This website is currently undergoing routine maintenance, and some pages might be unavailable. Thank you for your patience.

Foolproof Guide for Subcontractors Working Directly for Owners

Subcontractors can improve their resilience by having a diverse customer base. Read on for five strategies you can use when you want to work directly for owners without damaging your general contractor relationships.

Article content provided by Procore.

Author Duane Craig recently wrote for Procore about how subcontractors can improve their resilience by having a diverse customer base. Craig offers five strategies you can use when you want to work directly for owners without damaging your general contractor relationships.

1. Protect What You Have
If you have a contractual relationship with a GC you can’t work directly for owners of the contract. You’d probably be in violation of your contract with the GC, and it makes for some very confusing situations when unwinding who did what, and who pays. If an owner approaches you on the job and asks you to do something for them directly, you should simply ask them to talk to the general.

2. Know When You Bring Value
What about working directly for owners after working for them as a subcontractor? If you value the relationship you have with a GC, then it’s a courtesy to check with the GC when an owner asks you to work directly for them. Here again, you could have a contractual obligation to the GC based on previous contracts you’ve done with them. But, even when that’s not the case, being upfront about it can help to safeguard your relationship. 

It’s also best to understand the value you bring to a project to avoid taking on work you’re not suited for. A GC brings comprehensive value to a project through its bonding capacity, and broader project management and scheduling skills. A GC can also field a diverse group of craft workers. So, before saying yes to an owner, be sure you can deliver on everything required for the project. 

3. Know What You’re Trying to Do
With your GC relationships protected you can lay the groundwork for working directly for owners. A good way to start is to get your bonding, insurance and financials in order. But to do that, you need to decide what types of projects you’ll take on, and what size. Make a list as you consider:

  • The delivery methods you prefer.
  • Types of buildings you want to work on.
  • What aspect of your craft specialty you want to focus on.
  • Dollar size of your portion of a project.
  • New construction, renovation or both.
  • Preferred project duration.
  • Project geography.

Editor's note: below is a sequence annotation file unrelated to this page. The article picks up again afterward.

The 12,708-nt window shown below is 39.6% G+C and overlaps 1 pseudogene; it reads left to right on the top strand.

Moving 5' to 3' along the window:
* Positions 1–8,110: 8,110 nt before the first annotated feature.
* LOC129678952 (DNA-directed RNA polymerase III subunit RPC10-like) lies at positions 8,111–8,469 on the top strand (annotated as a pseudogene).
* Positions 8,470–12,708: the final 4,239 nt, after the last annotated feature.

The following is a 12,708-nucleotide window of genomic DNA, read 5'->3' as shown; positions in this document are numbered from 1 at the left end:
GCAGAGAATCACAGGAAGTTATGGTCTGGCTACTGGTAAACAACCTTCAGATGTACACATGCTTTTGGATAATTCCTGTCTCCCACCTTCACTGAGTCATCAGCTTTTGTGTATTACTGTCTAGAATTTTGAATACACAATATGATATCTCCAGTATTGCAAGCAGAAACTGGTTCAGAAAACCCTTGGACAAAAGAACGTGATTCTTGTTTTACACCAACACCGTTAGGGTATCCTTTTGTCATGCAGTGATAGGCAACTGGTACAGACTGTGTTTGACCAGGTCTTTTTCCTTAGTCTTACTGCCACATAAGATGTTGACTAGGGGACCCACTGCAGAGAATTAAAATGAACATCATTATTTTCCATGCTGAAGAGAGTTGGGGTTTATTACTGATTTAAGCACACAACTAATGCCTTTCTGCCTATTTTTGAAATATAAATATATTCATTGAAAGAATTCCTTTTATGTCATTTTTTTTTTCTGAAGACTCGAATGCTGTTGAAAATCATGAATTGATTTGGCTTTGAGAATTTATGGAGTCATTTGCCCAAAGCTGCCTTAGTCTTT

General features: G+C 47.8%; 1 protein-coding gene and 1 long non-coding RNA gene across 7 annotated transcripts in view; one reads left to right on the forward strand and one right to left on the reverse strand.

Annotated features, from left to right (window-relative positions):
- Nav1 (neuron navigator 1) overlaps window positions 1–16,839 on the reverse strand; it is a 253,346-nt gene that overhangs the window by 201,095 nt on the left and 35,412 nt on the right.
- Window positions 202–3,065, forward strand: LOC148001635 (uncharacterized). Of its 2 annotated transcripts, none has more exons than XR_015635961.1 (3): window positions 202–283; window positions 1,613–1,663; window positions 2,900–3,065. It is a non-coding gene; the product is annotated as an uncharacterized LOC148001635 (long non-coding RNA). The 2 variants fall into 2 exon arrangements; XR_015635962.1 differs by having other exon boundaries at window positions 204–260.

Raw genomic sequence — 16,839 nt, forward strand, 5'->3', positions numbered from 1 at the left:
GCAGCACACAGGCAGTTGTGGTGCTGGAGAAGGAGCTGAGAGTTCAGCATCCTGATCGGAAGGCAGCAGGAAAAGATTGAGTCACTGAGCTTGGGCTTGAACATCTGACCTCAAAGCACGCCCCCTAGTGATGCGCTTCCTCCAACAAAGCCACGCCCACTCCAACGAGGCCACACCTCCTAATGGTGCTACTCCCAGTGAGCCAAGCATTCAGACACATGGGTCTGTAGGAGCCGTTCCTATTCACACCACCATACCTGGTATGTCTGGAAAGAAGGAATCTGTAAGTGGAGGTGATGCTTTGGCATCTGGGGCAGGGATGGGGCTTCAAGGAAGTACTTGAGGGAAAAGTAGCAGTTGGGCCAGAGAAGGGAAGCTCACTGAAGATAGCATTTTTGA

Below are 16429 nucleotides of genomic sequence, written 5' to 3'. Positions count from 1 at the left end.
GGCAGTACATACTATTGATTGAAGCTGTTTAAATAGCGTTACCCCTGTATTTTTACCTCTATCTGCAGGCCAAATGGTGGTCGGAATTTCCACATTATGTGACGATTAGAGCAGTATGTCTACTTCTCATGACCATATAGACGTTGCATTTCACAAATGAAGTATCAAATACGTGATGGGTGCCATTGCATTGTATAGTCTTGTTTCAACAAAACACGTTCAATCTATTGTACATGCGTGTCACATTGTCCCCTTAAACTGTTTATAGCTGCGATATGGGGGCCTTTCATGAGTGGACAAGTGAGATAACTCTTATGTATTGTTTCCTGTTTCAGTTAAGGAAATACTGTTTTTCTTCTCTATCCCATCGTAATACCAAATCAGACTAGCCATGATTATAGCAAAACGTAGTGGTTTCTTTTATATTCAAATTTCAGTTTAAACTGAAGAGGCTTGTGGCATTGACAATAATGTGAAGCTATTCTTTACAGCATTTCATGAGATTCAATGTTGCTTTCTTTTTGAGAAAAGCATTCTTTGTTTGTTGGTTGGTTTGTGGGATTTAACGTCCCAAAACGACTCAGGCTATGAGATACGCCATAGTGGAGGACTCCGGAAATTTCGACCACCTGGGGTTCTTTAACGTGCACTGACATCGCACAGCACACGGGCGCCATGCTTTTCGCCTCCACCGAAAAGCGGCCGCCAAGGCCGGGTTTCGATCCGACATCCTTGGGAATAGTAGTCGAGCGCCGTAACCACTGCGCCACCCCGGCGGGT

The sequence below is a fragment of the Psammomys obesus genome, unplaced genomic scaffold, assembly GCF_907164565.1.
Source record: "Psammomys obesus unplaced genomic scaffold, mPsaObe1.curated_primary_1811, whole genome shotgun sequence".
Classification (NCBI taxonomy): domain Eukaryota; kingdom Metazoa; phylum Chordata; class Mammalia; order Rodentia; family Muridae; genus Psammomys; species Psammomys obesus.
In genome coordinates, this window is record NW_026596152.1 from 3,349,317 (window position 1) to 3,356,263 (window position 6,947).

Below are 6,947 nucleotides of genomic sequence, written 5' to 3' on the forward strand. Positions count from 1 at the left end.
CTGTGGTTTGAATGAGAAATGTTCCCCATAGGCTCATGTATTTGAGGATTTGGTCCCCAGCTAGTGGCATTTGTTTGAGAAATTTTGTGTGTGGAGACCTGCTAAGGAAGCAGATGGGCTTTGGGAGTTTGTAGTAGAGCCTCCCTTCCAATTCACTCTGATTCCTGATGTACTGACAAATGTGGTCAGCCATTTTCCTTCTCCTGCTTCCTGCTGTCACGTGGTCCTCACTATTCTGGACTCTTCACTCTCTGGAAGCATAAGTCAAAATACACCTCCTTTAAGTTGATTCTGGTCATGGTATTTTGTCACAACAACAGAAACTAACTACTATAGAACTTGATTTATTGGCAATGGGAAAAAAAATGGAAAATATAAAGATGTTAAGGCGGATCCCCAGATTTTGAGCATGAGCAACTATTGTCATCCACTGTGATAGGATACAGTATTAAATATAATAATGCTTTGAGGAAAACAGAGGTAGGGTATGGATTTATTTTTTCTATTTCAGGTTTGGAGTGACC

When you finish, you should have a clear idea of what projects you’ll be looking for. That will guide you in selecting the bonding and insurance coverage you will need.

4. Choose Owners Wisely
You’ll need to locate owners who need your services for the types of projects you’re considering. But first, know what you are not looking for in owners. There are owners in both the commercial side and the residential side who manage their own projects, in effect operating like GCs. The trick is to select the ones who know enough about what they’re doing so you can avoid the consequences of bad decisions. 

Here’s who you’ll want to avoid:

  • Owners who don’t bother to develop plans.
  • Owners who have project scopes that clearly outpace what they’re willing to spend.
  • Owners who think they know building because they watch DIY television.
  • Owners who want to build with other people’s money.

Here are ideas for gathering information so you can make an informed decision about working directly for specific owners:

  • See what else the owner has built.
  • Talk to other contractors in noncompeting trades who’ve worked for them.
  • Talk to suppliers within the same geography to gauge the owner’s track record.
  • Buy lunch for the owner to introduce yourself and gather information to help you understand their knowledge and motivations.
  • Talk to bondsmen, insurance agents and bankers.

5. Know Your Weaknesses
An important aspect of going to work directly for owners is understanding contracts. If you’ve only worked for GCs you’ve got a steep learning curve because the owners will most likely use contracts that favor them. The contracts they choose might also be written with language more appropriate for a GC. Involve legal counsel the first time you engage in one of these contracts. That way you can learn the nuances and get valuable advice on the clauses that could pose problems. 

In a perfect world, you should be able to move fluidly from working for a GC to working directly for an owner. But, there are consistencies among GCs, and not so many among owners. For instance, most GCs will have safety programs that you can use for your own. Their programs will be unique to the jobsite, so you don’t have to spend a lot of time adapting your own program. Most GCs will use a similar payment process and will handle delays and claims similarly. But with owners, there can be wide variation in how they administer their projects. 

A prudent approach is to start small when deciding to work directly for owners. Take the time to get expert advice where needed, and leave yourself some margin for error when you estimate and schedule. 

Working directly for owners can lead to variety in work, and can even propel you toward a GC role in the future.

Read the full article here.

Please view the entire line of Procore technology solutions here.

Have a question for Procore? Contact Procore here.

Procore helps firms drastically increase project efficiency and accountability by streamlining and mobilizing project communications and documentation. This real time data and accessibility minimizes costly risks and delays—ultimately boosting profits.